What a shift we are seeing. Today it is about relationships. It is about speaking the same language, using the same terms, wanting the same thing (to help), creating a valuable bond with a customer and bringing them back time and again. It is, as Gary Vaynerchuk calls, Small Town Rules. The baker and butcher know your cupcake and cut of meat because, as he says, they give a shit. Welcome to the give a shit economy.
So how do you go about building an audience – it is daunting that’s for sure. But there are three things you should be doing right now. They aren’t big – in fact the smaller the better, the smaller the easier. The smaller the cheaper – sometimes.
The first is to Stop relying on **blank** only.
Blank can be many things – it can be print only, it can be radio only, it can be TV only or even only billboards. Whatever it is it should not be in isolation.
Now, that doesn’t mean you stop the blank, noooo, that blank is good man. What it does mean is you need to enhance the blank out of that blank. You need to compliment it with digital. YOU NEED TO COMPLIMENT YOUR BLANK WITH DIGITAL. For starters, you can add a QR code to your ads in the Citizen, do a contest over SMS, make your website mobile ready and click to call enabled, if it suits your business offer a coupon or two for loyal customers through swarmjam. Whatever. The key is to do it. Enhance your blank.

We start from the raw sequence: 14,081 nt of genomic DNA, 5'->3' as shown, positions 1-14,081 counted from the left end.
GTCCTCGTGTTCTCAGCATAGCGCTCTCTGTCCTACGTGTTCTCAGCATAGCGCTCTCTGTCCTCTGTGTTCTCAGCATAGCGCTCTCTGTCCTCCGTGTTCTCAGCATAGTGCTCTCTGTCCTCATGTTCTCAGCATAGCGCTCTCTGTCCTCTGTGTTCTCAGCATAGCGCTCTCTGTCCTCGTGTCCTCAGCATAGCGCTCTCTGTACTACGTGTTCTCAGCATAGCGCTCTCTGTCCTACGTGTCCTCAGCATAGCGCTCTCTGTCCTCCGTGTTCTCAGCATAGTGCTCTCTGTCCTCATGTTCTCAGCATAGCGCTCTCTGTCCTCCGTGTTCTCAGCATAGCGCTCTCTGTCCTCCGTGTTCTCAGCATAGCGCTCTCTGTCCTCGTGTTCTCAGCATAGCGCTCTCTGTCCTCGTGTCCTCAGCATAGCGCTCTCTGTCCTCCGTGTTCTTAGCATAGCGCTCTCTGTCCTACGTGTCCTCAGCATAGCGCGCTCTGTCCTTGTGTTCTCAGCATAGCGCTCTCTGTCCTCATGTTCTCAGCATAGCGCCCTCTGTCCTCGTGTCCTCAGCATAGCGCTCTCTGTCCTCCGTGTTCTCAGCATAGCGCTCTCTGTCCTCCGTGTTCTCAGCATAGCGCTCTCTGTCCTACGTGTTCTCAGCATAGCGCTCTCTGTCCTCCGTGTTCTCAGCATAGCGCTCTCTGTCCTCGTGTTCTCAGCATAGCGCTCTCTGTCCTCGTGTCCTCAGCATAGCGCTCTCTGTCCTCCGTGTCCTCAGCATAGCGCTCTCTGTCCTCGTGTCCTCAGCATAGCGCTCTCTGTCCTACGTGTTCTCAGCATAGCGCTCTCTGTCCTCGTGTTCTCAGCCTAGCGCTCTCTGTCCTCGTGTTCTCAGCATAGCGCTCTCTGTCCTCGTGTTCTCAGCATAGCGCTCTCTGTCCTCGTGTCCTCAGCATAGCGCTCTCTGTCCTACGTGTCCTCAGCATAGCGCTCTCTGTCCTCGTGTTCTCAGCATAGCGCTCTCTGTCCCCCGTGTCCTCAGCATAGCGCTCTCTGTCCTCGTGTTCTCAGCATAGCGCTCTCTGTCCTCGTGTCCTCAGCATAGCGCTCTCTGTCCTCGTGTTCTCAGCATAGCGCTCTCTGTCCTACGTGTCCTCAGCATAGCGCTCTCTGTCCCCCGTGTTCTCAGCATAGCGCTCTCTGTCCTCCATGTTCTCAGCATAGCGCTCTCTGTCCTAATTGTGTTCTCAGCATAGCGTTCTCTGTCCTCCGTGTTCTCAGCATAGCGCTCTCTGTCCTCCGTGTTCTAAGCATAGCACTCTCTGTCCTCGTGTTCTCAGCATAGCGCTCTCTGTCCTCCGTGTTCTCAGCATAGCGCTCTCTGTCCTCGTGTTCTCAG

The second is to find an audience that is bigger than yours.
Seems logical doesn’t it? To sell more you need to talk to more people so find a room full of more people and talk to them. Easy.